My family is loud. They’re the ones you hear howling across the restaurant, spilling drinks and laughing at their own jokes. They’re the ones who growl in movie theatres, and feel the need to yell during phone calls. No emotions are held back in my family. If you are upset you explain why and crying is done in waves, not ripples.
My mother is the loudest of them all. Her laugh can be heard through oceans, her voice strong, not shrill. But by some strange fate I was born an introvert into this family. My heart grew in a box, and my voice slid through my throat like a rusty piece of wire. In large crowds I would shake and stammer while my feet sunk into the dirt.
When I was young with a stutter my mother was my guide. She would finish my struggling sentences with a confident string of elegant words. She wouldn’t consider herself a poet yet in my young eyes she was.
But shame crawled under my skin when I was forced to speak on my own. I was not one to pull words together quickly, and when I struggled I could see people’s eyes glaze over. Most of the time my silence and short sentences were mistaken for idiocy.
I still have rust in my stomach. I still can’t howl. Where did this weak blood come from?
My dad is not the loudest of the pack, but when he talks, people listen. He knew mum couldn’t be my poet forever, but he didn’t want me to learn to howl the way she had learned.
So dad told me a story.
When he was growing up he saw a man get stabbed outside a coffee house in broad daylight. Dad was 15 and had never ridden his bike so fast home in his life. But he said that still wasn’t as bad as what my mum had been through.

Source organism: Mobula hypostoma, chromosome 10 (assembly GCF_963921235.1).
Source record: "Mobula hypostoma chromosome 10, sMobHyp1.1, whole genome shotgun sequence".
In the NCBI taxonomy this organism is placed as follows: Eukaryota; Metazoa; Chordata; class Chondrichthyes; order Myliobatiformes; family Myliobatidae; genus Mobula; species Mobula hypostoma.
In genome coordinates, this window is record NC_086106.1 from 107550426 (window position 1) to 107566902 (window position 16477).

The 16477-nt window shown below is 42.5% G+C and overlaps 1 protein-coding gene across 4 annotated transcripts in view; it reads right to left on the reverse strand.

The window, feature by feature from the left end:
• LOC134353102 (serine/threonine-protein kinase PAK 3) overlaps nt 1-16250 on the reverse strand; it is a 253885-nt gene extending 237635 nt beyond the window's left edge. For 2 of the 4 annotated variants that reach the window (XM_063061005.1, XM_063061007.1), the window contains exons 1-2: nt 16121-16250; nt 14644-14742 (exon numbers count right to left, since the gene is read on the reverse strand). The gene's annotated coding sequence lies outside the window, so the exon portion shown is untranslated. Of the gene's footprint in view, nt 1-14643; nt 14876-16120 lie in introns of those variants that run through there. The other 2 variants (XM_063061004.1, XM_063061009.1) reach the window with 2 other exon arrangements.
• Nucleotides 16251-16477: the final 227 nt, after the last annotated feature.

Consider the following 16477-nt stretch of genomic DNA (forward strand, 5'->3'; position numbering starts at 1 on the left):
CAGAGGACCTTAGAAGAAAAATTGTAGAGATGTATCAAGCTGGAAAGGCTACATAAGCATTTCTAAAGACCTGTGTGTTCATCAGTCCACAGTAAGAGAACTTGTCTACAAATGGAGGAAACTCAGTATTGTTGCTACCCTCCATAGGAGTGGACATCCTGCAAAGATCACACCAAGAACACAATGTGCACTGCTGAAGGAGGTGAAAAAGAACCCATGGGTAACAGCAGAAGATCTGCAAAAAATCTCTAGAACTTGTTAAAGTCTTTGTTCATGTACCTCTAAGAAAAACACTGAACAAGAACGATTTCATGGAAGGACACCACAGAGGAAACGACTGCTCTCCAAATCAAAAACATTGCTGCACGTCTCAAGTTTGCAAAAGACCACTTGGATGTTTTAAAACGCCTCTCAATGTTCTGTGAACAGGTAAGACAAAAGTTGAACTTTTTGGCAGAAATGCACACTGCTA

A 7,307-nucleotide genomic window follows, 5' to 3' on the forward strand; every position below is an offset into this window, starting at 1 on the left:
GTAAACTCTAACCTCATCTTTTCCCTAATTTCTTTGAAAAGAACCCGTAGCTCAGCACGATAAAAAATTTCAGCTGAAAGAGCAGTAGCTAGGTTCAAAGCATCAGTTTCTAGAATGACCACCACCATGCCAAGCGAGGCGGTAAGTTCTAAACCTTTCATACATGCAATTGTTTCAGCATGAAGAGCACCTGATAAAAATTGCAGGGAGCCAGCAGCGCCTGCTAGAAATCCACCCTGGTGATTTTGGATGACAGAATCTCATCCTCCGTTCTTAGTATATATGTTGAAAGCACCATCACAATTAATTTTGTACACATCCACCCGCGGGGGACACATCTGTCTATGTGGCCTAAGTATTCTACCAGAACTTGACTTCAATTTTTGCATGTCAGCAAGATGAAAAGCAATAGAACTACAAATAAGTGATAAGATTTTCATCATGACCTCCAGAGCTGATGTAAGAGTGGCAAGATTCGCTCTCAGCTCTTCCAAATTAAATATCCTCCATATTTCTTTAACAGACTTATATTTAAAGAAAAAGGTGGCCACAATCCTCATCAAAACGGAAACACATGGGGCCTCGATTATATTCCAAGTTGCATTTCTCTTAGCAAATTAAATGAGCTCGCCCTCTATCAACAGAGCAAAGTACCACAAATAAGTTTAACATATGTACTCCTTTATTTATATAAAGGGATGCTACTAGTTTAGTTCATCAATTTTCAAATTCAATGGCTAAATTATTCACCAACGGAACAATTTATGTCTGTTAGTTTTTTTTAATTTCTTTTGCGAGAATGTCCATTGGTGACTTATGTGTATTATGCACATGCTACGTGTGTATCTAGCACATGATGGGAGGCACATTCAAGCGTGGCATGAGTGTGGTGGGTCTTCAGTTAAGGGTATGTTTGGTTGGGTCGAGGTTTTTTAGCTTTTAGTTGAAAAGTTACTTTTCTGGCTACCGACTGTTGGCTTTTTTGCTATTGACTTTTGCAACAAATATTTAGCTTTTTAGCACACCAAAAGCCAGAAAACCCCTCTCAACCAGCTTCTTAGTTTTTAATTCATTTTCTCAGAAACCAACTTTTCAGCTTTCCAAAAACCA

Your mother wasn’t always loud, dad said, she wasn’t always a poet. Her voice, too, was once confined by vines, and other voices had choked her own words in her throat.
Dad said while mum never saw a man brandish a knife, she knew a man that was similar in character. At the time she had called the relationship complicated, like oil and water. She loved to preserve peaches and cherries and artichoke hearts in mason jars, but she hadn’t known how to preserve herself. She would tiptoe over eggshells to be the Rose for this man, but this man only offered up thorns. My mum was lost in a pit of despair and false love but it was not my father who pulled her out of it. Dad said there was only one other in our family who had smelt the oncoming storm. She was the only one who had intervened.
I used to hide at the very end of tables at big family gatherings. But there was another who hid at the other end. My grandma was always under a shadow. My proud Welsh grandpa would always growl a comment on everything in the conversation. My grandma would just nod and sit in silence. I didn’t know that she had a howling bone in her at all.
But my grandma snapped when she saw the bruises on my mums face. So my grandma began to hunt at dusk, stalking the man through the back streets and searching for weaknesses in his house of thorns. She spent many nights creeping in her familiar shadows. She was the one of the best, dad said.
One night with a full moon above her head, my grandma crept out of her shadows. The man was limping home and smelt all bloody and bitter. Although my grandma’s howl was quiet, she was efficient in snapping bones, slashing tendons, and tearing flesh. She torched the house of thorns and growled at my grandpa until they moved across the country.
Even though my mother was safe, she still had thorns in her. It took a long time for her to heal. But my grandma never let her forget that she was a wolf and that she should howl like one.
Your blood’s not weak, my dad said. You can howl loudly or you can howl quietly, but you always have the choice. He said, don’t ever forget you’re a wolf too.
The Cringe welcomes writer Ashlee Poeppmann to the team! Look for more of Ashlee’s short fiction in the coming months.